The Churchill War Rooms


CHURCHILL’S COMMAND CENTRE was the hub of the Britain’s secret intelligence network in the Second World War as it played a central part in its direction.

The headquarters of MI6 were to be found (if you were in the know) at 55, Broadway opposite St James Park Underground Station just across the park. Churchill founded The SOE (Special Operations Executive) in 1940 in St Ermin’s Hotel, just around the corner from Broadway, with orders to ‘set Europe ablaze’ and create the resistance movement which its agents did.


St Ermines Hotel ©

The Battle of the Atlantic was being directed, with the help of Bletchley Park; in the depths of the ivy clad Citadel next to the Admiralty within sight of Winston’s headquarters. The command centre kept in constant touch with the “Park” as it was producing the ULTRA intelligence evaluations from wireless intercepts they decoded of Hitler’s orders to the Wehrmacht . The intelligence reports were delivered by a constant stream of Dispatch Riders arriving at the back door of the bunker in Great George Street. The Top Secret documents were then scrutinised by Churchill in the war rooms and circulated to his chosen advisors, sometimes with the now famous ACTION THIS DAY note on them.

The intelligence secrets that Churchill reviewed in his war rooms with the help of his small tight-knit team of senior naval and military officers played a crucial part in formulating the strategy of naval and military operations in every theatre of war around the globe. The decisions they made about the huge and complex movements of British forces and their military equipment had to be relayed rapidly and accurately to the commanders in the field. As the war began each of the armed services handled their own coding and communications but it soon became obvious that communications within the war rooms had to be more centrally organised. The Royal Air Force set up the Cabinet Office Cypher Office; a small detachment of WAAFs (Women’s Auxiliary Air Force) officers were assigned the arduous task of coordinating, coding, transmitting, receiving and distributing all signals communications within the command centre.


Lady Llewellyn Image © The Telegraph

Squadron Officer Joan Williams (latter Lady Llewellyn) was put in charge of the Cypher Office for which she was later awarded and OBE; it grew rapidly under her supervision to many more times its original size. A battery of machine coding Typex machines (the equivalent of the German coding Enigma machine) were installed within weeks of the decision. A team of eight WAAF officers administered the operation of the constantly busy communications unit whose conditions in the sub-basement of what is now the Treasury Building were gloomy and almost airless. Visitors to the Churchill War Rooms today may be able to imagine the cramped living conditions but not the pressure under which they all worked. Those of us that have been concerned with coding and decoding messages will know the demands that such work needs and the close attention required where errors in a digit or letter could render a message unintelligible. Squadron Officer Williams work would not only entail the close attention to the coding or decoding of documentation but also the priority of its distribution, she was also responsible for seeing the right people saw the right documents. Priorities in circulation were laid down by General Sir Leslie Hollis to whom she reported; on more than one occasion she was reprimand her for an error in the circulation of documention. Her team had sent a document to staff on the normal ‘Secret’ list, when it should only have gone to the much more restricted ‘All Most Secret and Personal for Chiefs of Staff’ list.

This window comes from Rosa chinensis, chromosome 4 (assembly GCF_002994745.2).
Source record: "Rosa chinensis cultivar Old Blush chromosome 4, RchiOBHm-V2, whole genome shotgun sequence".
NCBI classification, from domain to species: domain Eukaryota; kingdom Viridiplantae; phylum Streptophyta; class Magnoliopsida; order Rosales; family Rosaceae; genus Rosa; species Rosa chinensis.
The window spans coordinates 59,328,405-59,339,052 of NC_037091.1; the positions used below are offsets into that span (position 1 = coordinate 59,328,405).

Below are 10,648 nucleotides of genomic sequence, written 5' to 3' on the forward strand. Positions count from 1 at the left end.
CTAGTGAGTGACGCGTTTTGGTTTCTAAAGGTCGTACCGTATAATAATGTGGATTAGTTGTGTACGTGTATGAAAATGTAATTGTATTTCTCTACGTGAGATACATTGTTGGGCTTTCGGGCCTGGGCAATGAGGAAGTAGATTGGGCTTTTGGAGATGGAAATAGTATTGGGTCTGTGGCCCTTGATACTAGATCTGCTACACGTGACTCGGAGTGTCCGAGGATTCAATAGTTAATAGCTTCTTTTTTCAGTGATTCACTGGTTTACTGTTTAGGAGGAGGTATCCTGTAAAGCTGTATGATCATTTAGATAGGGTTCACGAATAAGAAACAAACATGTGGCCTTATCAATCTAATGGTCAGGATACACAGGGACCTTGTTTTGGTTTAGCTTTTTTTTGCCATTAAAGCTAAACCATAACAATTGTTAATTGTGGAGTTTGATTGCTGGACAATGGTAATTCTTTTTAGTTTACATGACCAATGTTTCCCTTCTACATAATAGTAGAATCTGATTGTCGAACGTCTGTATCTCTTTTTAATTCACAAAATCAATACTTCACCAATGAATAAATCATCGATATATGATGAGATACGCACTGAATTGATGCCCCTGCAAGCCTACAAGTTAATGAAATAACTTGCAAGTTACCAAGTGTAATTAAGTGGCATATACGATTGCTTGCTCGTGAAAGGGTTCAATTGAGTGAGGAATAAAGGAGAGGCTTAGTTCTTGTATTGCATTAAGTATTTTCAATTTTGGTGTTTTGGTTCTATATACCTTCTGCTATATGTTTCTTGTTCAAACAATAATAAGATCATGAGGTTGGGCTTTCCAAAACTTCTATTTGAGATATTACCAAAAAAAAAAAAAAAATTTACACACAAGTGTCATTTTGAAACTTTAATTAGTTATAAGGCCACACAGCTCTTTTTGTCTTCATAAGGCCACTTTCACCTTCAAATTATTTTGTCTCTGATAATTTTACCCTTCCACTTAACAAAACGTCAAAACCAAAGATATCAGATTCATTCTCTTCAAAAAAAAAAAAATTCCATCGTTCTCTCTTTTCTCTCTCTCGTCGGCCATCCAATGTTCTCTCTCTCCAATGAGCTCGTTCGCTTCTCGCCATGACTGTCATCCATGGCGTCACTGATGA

Working in the War Rooms was demanding, often in ill lit and confined spaces but in spite of the difficulties morale was always high because war room staff found Churchill’s leadership so inspirational. The War Rooms had been manned for 24 hours every single day since 3rd September 1939 but on the 15th August 1945 Japan surrendered and a global war ended and the Map Room as the heart of the command centre ceased to function. A graphic picture of the conduct of the war was left for to-day’s visitors but the Cipher Office in the Cabinet Office still continued its operations for just over a year; still run by the WAAFS. Finally civil servants took over its function and the Cabinet Office Cipher Office was subsumed into other government security facilities leaving the war rooms vacant.

For some years after that there was an informal arrangement to show a limited number of people around the rooms but there was a growing public interest in viewing the historic command centre. Margaret Thatcher formally opened the Churchill War Rooms in 1984 and run by the Imperial War Museums; today the Churchill War Rooms are visited by almost half a million people a year. They are able to see the secret establishment from which the Second World War was directed laid out much as they were during the war; the site compares in importance with Bletchley Park as a part of Britain’s secret intelligence story. A visit to the War Rooms is enhanced by the feeling of Churchill’s presence, the arms of his chair in the Cabinet Room where he led discussions on the war’s progress with his Chiefs of Staff and advisors still show the deep groves. They were worn by him showing the strain of those meetings and making the momentous decisions while he was making history.

Feature image © IWM (HU 73355)

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